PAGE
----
The Rev. B.B. Williams served the church as pastor until the War Between the States. During the war Williams served as chaplain in the Confederate Army. Without a pastor, the church failed to meet regularly, the reason for this being that most of the men of the community were also enlisted in the Confederate Army.

Without leadership in the church, strife, contentions and ill will crept in. Consequently, when the war ended the church was disorganized, divided and pastorless. However, on the 25th day of February, 1866, the people met to reorganize the church so that it could again work in peace, union and fellowship. B.B. Williams, Lemuel Evans and John Williamson were found to be in full fellowship and composed the basis for reorganization.

On February 16, 1903, a destructive storm swept through the community and greatly damaged the church building. A committee consisting of Joseph M. Phelps, Josiah Brown and Bennie Brown was appointed to examine the building and determine the possibilities of repairing it for purposes of worship. At the next service, held in the Perry school house, the committee recommended that the building be moved and a new one erected in its place. The church accepted their recommendation with the condition that the damaged church be repaired and used until a new one could be built.

The members of the Mars Hill Church assembled on September 29, 1904, to dedicate their new building. The old building which had been renovated was moved on other church lots and the house and lots were deeded to the Bertie County School Board to be used as long as the county needed them for educational purposes.

Tragedy struck the church again on June 26, 1940, when the building was completely destroyed by fire. The church, accustomed to overcoming difficulties, began immediately to erect a modern brick building at a cost of $18.000. The building was designed by men of the church and much of the materials and labor were donated."
Notation: Originally taken from the Minutes of the West Chowan Baptist Association.


Aulander

1885-1995 Aulander's Centennial, History of Aulander, NC Compiled by the Historical Committee for the Centennial Celebration of the Town of Aulander - Mrs. Edward Blanchard, Co-Chairman, Mrs. Sarah Mitchell, Co-Chairman - (and list 27 other people who contributed to the publication) - Centennial Committee Mrs. Elizabeth Nelson, Co-Chairman, Mrs. Artie Tayloe, Co-Chairman and (13 other names of people who contributed effort to this publication)

October 1972 issue - Town Of Aulander, N.C., History Of Aulander Compiled by the Aulander Historical Committee for the celebration of the 250 Anniversary of Bertie County.

In 1886 a group of members from Connaritsa and Dudley's Grove (now Oak Grove) Baptist Churches joined together and established the Aulander Baptist Church.

AULANDER BAPTIST CHURCH, BERTIE COUNTY, NC

The Bertie Ledger-Advance, Windsor, NC, September 28, 1972, Section D-2:
The first Baptist Church in Aulander was instituted in 1886, with the members from the old Dudley's Grove--two miles distant--and other neighboring churches joining with the Aulander people.

This first church was located on what is now the Ahoskie-Powellsville road. The cost of construction was, according to the records, $1,300. The church could seat 500 persons.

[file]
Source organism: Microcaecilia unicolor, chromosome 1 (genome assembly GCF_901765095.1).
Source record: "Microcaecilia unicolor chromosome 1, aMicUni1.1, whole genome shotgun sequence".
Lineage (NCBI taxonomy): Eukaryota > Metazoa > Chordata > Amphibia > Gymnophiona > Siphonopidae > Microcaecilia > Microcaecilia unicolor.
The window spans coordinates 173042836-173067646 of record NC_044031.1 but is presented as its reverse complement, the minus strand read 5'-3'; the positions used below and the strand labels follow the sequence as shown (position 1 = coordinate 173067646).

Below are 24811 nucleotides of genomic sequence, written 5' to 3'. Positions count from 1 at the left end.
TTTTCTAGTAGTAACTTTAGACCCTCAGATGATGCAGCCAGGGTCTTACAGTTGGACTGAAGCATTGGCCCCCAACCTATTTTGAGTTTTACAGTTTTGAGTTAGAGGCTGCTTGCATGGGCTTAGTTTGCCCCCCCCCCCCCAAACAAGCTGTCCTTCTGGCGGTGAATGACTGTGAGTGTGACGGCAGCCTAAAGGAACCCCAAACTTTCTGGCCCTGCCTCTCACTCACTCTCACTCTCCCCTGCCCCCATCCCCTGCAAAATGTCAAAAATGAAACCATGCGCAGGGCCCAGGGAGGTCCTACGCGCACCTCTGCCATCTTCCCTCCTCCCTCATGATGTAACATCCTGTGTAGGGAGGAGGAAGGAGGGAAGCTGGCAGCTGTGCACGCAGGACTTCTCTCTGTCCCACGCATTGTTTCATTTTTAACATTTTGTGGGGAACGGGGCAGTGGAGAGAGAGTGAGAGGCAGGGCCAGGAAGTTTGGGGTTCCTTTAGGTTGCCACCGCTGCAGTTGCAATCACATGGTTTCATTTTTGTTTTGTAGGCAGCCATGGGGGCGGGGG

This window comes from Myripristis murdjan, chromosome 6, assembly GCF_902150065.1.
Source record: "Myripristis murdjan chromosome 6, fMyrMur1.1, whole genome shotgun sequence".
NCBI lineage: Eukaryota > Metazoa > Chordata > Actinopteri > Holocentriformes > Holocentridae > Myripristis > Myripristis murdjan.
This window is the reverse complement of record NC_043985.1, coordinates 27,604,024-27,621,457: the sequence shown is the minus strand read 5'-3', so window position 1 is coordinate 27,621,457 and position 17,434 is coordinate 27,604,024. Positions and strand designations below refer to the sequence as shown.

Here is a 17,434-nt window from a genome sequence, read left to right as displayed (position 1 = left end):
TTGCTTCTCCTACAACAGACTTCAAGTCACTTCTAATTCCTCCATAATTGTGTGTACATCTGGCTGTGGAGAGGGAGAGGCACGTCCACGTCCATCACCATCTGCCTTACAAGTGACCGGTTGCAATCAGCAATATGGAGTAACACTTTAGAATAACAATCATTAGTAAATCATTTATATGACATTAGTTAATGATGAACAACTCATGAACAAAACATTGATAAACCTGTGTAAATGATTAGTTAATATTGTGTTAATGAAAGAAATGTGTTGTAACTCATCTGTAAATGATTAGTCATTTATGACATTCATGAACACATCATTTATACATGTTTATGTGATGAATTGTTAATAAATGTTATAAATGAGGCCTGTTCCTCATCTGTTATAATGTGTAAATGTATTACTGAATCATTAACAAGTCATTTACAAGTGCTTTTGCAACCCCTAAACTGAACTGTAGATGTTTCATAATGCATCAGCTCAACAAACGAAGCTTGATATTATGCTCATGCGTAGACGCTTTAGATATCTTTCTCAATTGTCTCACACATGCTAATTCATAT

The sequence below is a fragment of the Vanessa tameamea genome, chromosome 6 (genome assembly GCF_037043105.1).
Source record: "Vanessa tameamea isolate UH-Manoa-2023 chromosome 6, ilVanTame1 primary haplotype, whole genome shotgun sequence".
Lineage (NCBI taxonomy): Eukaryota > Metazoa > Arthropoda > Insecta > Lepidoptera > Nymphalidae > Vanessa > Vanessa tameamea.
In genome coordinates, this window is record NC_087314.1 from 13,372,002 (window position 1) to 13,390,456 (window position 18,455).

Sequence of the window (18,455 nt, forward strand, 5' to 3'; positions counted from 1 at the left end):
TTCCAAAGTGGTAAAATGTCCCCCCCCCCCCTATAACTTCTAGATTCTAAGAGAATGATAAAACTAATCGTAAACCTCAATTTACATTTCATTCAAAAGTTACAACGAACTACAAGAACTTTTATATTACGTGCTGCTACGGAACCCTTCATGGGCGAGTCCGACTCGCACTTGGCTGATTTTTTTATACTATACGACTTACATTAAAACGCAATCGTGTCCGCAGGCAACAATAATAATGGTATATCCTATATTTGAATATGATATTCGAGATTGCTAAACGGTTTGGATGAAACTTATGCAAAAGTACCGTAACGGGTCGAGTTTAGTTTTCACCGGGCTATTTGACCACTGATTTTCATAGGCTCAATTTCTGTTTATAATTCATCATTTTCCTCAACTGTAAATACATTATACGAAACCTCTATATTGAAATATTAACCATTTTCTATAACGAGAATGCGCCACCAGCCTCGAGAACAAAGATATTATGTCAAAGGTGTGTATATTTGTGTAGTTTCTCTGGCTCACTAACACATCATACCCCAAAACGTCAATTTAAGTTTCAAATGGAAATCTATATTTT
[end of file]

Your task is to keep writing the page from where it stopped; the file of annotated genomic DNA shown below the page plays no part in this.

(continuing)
Among the pioneer builders of the industrial life of the town are found many of the same names of those constituting the first Aulander Baptist Church.

The Rev. C.W. Scarboro was the first pastor. The Rev. L.M. Curtis, from Sampson County, served the longest.

As the town grew, the church was moved into the incorporated limits and many of the members moved their membership back to the old Dudley Grove Church, which is now known as Oak Grove Church on the Ahoskie highway.

In 1925 a large, new church building was erected at a cost of $55,000 and a commodious parsonage, at an approximate cost of $7,000 was built. A large debt was on the property for a number of years, but during the pastorates of the Rev. Lonnie Sasser, the Rev. W.P. Milne and the Rev. Joseph Folds, it was liquidated and the notes were burned at a public ceremony in 1946.

During the pastorate of the Rev. James O. Shurling the church was completely renovated. Again in 1972, under the direction of the Rev. Van Modlin, repairs were made to the church basement."

The following from Aulander Historical Booklet
The first location of this church was on the corner of Pine Drive and East Main Street (now Powellsville Road). According to records the cost of construction of this church, with a seating capacity of 500, was $1,300. The first pastor was the Rev. C.W. Scarboro. The Rev. L.M. Curtis of Sampson County served longest. When the church was moved inside the corporate limits to the corner of Harmon and Canal Streets, a few members returned to the Dudley's Grove Church. The present church was erected on the same location in 1926 at a cost of $55,000 and a parsonage at a const of $7,000. It wasn't until 1946 that this debt was liquidated and the notes burned at a public ceremony.

The First Baptist Church, organized in 1893, was located on Rogerson Avenue with the Rev. W.D. Early as pastor. In 1919 land was bought from R.J. Dunning and the church was moved to its present site on South Commerce Street. This church was damaged by fire in 1960 and since then it has been remodeled and brick veneered. In 1909 a lot next to the Joe Burden residence was given by Mrs. Ella Harmon Burden to the Rev. Hersey Parker on which was built the Parker Meeting House. After the death of Rev. Parker in 1916, the fellowship services of this church were discontinued. A few years later Raymond S. Burden acquired this lot and built his home.